(Yes, I talk about deadlines a lot. Yes, I say that you need to be disciplined, and focused, and willing to sacrifice sleep for the sake of finishing what you start. This does not mean that you need to wring the fun from your life like wringing the water from a towel. All work and no play...well, you know the rest.)
Find your lawn. Give yourself fifteen minutes a day, and go there. You may be amazed by what happens when you come back to your desk.
Guilt Guilt Guilt.
By the time most of us reach adulthood, we are glorious masters of guilt. If they had Olympic contests centering around feeling guilty, we'd all be star athletes...but we'd all feel so bad about it that they'd never get around to passing out the medals. We learn to feel bad about anything that isn't what we're "supposed" to be doing. Did you eat a cupcake instead of a bran muffin? Guilt. Did you watch American Idol instead of CNN? Guilt. Did you hate that book that all your friends are just raving about? Guilt.
Did you go to the beach instead of staying home and writing? Guilt guilt guilt.
I am here to tell you to put the guilt back into the closet and pack yourself some sunscreen instead. You're a lot more likely to need it while you're at the beach. Look: if you're going to the beach every day instead of writing, you have a problem, and maybe you should feel guilty. But if you've been diligently plugging along for the last two weeks, and your deadline isn't tomorrow, then yes, go to the beach. Take some time. Have a life. If you sacrifice your life for your writing because you feel guilty, you're either going to wind up resenting your writing for damaging your social life (bad), or you're going to resent your friends for trying to force you to have a social life when they should know you just can't (potentially worse). Either way, I can almost guarantee that somebody's going to wind up miserable...and somebody is very likely to be you.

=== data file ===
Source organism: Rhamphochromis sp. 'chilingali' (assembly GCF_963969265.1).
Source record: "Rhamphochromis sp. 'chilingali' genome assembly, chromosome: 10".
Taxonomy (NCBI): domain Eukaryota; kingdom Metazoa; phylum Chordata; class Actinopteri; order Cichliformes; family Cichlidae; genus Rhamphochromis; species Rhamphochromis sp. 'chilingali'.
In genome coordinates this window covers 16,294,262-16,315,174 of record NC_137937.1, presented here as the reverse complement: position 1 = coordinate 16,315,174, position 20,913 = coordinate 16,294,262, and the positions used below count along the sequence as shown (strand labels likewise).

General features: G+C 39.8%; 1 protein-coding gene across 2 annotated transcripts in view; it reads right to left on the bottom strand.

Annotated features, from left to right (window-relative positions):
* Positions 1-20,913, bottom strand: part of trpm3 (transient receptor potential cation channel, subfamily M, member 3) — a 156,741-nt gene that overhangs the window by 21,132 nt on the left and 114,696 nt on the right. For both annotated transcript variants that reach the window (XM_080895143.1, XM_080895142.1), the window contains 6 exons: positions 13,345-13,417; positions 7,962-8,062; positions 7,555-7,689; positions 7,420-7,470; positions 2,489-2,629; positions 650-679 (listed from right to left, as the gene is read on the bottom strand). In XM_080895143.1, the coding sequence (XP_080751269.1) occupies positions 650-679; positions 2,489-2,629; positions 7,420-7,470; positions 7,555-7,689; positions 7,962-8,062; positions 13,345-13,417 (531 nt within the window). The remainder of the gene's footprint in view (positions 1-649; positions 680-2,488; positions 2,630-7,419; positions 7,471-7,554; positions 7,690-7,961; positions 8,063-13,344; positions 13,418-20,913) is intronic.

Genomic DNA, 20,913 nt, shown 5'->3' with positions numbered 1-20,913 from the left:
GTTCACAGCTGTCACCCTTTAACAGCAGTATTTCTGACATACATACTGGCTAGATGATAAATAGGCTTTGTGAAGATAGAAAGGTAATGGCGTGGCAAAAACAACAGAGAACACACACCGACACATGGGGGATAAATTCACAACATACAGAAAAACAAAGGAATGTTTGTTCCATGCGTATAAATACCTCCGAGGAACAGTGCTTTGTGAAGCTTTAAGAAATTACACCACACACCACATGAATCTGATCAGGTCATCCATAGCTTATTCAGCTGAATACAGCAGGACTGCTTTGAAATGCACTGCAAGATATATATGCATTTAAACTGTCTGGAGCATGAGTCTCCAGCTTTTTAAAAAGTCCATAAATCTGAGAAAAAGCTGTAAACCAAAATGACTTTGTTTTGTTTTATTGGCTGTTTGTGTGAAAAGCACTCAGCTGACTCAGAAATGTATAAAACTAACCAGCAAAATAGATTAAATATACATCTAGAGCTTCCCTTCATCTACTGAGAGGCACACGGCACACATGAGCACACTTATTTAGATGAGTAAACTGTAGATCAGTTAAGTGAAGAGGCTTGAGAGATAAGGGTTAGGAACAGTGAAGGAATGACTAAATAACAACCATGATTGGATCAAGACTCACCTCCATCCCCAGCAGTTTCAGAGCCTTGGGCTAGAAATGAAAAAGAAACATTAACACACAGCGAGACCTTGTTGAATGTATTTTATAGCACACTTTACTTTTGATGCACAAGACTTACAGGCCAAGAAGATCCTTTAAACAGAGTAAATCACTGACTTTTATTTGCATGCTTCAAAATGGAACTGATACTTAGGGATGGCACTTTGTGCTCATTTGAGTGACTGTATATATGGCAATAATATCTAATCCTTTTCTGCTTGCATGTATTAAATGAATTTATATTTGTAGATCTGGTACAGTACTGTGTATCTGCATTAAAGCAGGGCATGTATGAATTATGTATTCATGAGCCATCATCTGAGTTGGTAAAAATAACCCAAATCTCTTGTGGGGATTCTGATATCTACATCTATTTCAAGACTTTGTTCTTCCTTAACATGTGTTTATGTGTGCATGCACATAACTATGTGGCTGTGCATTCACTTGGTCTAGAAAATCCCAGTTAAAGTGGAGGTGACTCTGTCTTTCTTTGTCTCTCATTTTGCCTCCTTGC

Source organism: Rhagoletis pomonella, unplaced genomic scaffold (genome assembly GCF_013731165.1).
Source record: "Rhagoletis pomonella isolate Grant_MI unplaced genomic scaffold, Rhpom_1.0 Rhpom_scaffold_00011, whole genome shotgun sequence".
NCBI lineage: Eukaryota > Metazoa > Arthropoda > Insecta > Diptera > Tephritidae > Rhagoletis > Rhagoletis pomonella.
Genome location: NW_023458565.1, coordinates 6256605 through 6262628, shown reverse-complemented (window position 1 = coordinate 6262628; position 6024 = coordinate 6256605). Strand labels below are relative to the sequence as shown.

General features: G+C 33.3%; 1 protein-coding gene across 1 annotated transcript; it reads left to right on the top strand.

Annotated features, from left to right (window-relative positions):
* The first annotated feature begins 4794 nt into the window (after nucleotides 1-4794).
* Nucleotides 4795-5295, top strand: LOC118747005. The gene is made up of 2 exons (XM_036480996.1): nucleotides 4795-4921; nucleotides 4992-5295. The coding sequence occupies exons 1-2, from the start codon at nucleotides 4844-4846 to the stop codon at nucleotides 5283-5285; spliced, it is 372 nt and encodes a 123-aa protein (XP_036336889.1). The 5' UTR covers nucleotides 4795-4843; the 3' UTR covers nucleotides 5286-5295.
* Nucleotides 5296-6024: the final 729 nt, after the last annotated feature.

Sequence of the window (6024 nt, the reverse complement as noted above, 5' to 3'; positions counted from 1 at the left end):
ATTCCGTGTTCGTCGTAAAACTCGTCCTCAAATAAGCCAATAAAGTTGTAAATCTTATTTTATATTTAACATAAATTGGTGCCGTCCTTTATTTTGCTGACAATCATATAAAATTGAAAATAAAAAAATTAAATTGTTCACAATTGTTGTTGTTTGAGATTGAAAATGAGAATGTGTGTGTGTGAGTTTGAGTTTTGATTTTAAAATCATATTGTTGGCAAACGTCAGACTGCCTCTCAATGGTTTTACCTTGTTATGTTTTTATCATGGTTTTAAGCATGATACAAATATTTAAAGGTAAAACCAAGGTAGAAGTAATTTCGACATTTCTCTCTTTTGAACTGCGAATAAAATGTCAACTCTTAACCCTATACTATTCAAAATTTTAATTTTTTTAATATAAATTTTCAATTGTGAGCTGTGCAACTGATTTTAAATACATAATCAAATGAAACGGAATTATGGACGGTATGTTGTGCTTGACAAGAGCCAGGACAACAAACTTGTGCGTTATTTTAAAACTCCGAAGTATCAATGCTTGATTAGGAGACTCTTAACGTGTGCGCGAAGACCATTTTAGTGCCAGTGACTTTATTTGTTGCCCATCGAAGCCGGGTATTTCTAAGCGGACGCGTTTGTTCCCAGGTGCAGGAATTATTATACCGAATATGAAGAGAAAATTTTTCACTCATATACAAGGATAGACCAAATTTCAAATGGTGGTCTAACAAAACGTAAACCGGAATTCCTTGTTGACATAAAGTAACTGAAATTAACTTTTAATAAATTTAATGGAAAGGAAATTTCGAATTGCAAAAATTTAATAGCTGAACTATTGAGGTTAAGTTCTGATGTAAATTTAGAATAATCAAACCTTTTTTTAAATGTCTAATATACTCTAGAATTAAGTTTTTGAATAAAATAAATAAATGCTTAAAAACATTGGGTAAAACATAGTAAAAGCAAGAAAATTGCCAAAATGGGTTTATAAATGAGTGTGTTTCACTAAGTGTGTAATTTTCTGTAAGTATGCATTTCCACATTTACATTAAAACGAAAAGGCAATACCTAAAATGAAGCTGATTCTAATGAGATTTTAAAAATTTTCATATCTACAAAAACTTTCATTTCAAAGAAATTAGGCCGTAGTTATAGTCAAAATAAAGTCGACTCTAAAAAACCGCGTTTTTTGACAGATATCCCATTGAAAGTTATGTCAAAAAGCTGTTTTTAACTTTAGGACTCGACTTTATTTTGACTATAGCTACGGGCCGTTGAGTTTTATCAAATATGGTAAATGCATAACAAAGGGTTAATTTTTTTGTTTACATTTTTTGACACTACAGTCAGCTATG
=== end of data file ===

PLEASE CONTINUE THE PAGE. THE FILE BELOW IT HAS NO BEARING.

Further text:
Guilt is a necessary part of life, But much like we need an occasional cupcake or stupid reality show in our lives, we need to moderate the amount of guilt we allow ourselves to consume. Like baked goods and fluffy television, it's really not all that good for you.
Striking A Balance.
Everyone is different. Because of this, I can't really tell you "oh, you need fifteen minutes off for every four hours on, or you're going to catch fire." The amount of time you need is going to influence how much work you're capable of getting done, and it's going to determine what kind of a social life you have, but it's a personal ratio, not something dictated by a magical formula.
Everyone is the same. We're all trying to balance work and play in a thousand different forms. We're all trying to enjoy our lives without feeling like we're wasting all our time. Because that's true, everyone needs permission to play. I can't give you that, either; you have to give it to yourself. I recommend it. You may be surprised by how much better you can work when that's not the only thing that you're allowed to do.
Now, if you'll excuse me, I have a bouncy red ball, and a blacktop, and a lot of recess to cram into the next fifteen minutes. See you after the bell!